Relationship without Religion doesn’t work because there is a deficit of communication.  Religion without Relationship doesn’t work because there is a deficit of incarnation.


Meaningless Automobiles

God, Jesus, Psychology

I like Ecclesiastes.  It’s a scary book of the Bible unless you read it in one sitting.  The author’s premise seems to be something like “All of life and existence is meaningless without God.”

He points to death, the great equalizer, showing that everyone ends up in the same place at the end: rotting in the ground.  Amassing wealth, making a name for yourself, or being the best in your profession don’t have any meaning because you’ll be forgotten one day. Being popular, having power or being poor don’t matter.  You’ll be forgotten one day.  He goes on and on, pointing out that even wisdom and knowledge are meaningless.  The writer, who has experienced everything life has to offer, states boldly that the activities and achievements that make up our lives have no intrinsic meaning.  Even righteous acts have no meaning.  They’ll be forgotten one day.

Meaningless, meaningless, meaningless.

You’ll be forgotten one day.

If you go to a Sunday morning worship gathering, it’s meaningless unless it is for the glory of God. Otherwise you’ve had an experience that you and others will eventually forget.

If you eat and drink it is meaningless unless it is for the glory of God. You’ll be energized and maybe enjoy the meal, but it will soon pass out of your system; you’ve done the same thousands of times before.

If you work a nine to five job it is meaningless unless it is for the glory of God.  You’ve gotten a paycheck that will be spent and forgotten, you’ve completed projects that will be forgotten.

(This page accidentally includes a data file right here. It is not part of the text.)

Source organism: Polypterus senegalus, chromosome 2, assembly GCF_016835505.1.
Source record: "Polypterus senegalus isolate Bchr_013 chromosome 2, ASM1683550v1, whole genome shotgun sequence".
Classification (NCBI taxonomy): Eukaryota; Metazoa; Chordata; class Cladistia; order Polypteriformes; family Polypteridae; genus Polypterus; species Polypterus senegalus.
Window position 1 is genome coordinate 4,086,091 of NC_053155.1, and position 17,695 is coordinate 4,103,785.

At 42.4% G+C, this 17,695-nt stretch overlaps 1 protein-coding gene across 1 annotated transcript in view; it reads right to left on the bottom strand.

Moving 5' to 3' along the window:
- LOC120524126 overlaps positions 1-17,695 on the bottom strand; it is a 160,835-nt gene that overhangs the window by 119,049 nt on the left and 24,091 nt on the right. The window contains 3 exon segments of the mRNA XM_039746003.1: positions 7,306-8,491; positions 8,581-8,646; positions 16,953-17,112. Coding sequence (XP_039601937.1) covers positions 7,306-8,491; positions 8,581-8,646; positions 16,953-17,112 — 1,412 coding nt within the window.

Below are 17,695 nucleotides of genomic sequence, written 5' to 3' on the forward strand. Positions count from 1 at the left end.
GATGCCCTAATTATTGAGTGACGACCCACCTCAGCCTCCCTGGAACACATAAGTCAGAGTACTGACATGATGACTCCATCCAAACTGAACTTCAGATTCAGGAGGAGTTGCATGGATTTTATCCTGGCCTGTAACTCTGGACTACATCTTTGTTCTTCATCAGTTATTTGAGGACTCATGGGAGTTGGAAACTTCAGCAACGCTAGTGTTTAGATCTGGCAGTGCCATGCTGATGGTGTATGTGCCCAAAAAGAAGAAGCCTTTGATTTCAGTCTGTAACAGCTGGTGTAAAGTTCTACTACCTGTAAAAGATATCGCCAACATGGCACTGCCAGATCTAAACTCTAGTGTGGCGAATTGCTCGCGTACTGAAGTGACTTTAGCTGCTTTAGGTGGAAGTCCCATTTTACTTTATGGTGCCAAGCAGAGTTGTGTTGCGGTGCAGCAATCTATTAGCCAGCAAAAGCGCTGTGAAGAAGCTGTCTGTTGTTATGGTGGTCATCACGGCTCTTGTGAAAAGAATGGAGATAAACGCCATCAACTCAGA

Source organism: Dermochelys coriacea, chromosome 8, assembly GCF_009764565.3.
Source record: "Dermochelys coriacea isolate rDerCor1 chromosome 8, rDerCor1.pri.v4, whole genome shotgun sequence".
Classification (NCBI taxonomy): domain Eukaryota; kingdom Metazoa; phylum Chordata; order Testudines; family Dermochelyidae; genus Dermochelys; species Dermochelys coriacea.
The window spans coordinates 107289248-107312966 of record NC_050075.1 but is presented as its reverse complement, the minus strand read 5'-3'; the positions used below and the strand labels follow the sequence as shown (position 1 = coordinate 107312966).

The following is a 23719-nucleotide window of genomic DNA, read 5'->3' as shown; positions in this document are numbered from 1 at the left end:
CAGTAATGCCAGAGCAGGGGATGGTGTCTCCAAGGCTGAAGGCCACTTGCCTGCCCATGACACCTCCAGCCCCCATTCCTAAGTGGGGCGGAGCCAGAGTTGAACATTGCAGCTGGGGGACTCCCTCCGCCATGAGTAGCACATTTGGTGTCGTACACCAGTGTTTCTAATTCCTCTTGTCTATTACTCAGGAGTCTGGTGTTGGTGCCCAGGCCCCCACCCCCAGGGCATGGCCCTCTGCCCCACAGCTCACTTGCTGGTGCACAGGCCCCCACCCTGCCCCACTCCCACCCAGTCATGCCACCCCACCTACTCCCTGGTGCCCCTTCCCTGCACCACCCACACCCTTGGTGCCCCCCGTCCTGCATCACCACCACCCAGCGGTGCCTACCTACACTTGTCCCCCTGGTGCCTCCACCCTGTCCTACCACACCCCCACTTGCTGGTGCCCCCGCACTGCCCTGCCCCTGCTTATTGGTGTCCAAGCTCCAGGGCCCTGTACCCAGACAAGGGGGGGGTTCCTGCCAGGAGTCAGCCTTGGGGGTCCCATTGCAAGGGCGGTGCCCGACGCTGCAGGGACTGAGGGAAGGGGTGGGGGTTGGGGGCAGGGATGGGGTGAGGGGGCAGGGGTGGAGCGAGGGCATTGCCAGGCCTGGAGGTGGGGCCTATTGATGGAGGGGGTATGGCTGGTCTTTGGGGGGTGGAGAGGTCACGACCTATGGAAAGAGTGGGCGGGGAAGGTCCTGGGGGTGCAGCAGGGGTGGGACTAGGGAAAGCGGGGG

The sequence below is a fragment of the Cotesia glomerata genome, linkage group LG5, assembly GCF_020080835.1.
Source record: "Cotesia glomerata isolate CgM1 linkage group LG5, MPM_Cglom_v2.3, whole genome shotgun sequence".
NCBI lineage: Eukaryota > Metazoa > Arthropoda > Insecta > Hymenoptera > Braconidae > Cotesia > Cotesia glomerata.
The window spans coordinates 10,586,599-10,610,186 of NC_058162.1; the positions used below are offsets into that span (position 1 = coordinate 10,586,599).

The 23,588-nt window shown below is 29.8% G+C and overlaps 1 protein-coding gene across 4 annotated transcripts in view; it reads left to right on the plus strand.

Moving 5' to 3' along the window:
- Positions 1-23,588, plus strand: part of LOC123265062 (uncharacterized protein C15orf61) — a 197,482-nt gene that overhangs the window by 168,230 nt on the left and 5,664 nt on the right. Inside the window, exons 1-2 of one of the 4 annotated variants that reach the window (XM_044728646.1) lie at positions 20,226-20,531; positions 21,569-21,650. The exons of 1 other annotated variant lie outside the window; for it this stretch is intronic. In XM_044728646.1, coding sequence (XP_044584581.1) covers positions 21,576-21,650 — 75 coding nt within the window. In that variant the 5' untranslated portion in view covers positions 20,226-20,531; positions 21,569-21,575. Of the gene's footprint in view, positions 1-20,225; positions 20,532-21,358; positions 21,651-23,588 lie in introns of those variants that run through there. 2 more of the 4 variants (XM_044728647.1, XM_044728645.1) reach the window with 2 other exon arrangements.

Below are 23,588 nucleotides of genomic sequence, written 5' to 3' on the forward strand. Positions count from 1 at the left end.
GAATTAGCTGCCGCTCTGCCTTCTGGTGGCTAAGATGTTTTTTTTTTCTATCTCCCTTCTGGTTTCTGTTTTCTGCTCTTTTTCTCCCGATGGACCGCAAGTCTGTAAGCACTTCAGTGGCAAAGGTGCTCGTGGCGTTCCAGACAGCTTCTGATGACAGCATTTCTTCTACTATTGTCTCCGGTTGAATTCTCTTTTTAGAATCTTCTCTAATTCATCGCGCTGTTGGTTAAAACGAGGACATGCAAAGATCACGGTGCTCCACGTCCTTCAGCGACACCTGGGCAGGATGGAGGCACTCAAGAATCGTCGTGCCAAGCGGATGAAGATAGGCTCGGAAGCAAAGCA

If you write a blog post it is meaningless unless it is for the glory of God.  You may have contributed to the knowledge or thought of the world, but you’ll be forgotten soon enough.

All of your religious practices are meaningless unless they are for the glory of God.  Otherwise you’ve “made yourself a better person” who will be forgotten one day.

The only meaning in human life is found in God, as revealed in Jesus Christ, because it is our chief purpose to know God and enjoy him forever.  You don’t drive a car that is missing an engine.  You don’t use a phone that doesn’t have a battery. It’s a useless, meaningless object.  If we don’t glorify God and enjoy him then we are like the engineless car or the uncharged phone.

We’ll either be fixed or forgotten.

The Subtle Everyday


In our culture we’re concerned with the product.  The end justifies the means.  The way you get somewhere is not as important as the destination.  Sometimes we forget that there is a process at all.

We can sit down, write something, post it and have feedback in half an hour or less.  We can find out what is happening around the world in seconds flat.  We’re conditioned for the quick and easy, and my generation has been told we can do anything.

The possible outcome is frustration.  Frustration that we don’t have the dream job yet.  Frustration that we don’t have the marriage that we always wanted.  We don’t have the friendships that we have a deep longing for.

The possible solution is in the subtle everyday.  It is in the small things.  It is in learning how to schedule and be organized even when you aren’t very good at it.  It is learning to sit and listen to someone, or take time and work through interpersonal weirdness.  Like I posted last time it may mean slowing down.

Someone whose advice I value highly has said recently, “Where you are going does not matter as much as who you are right now.”

Originally Posted March 31, 2010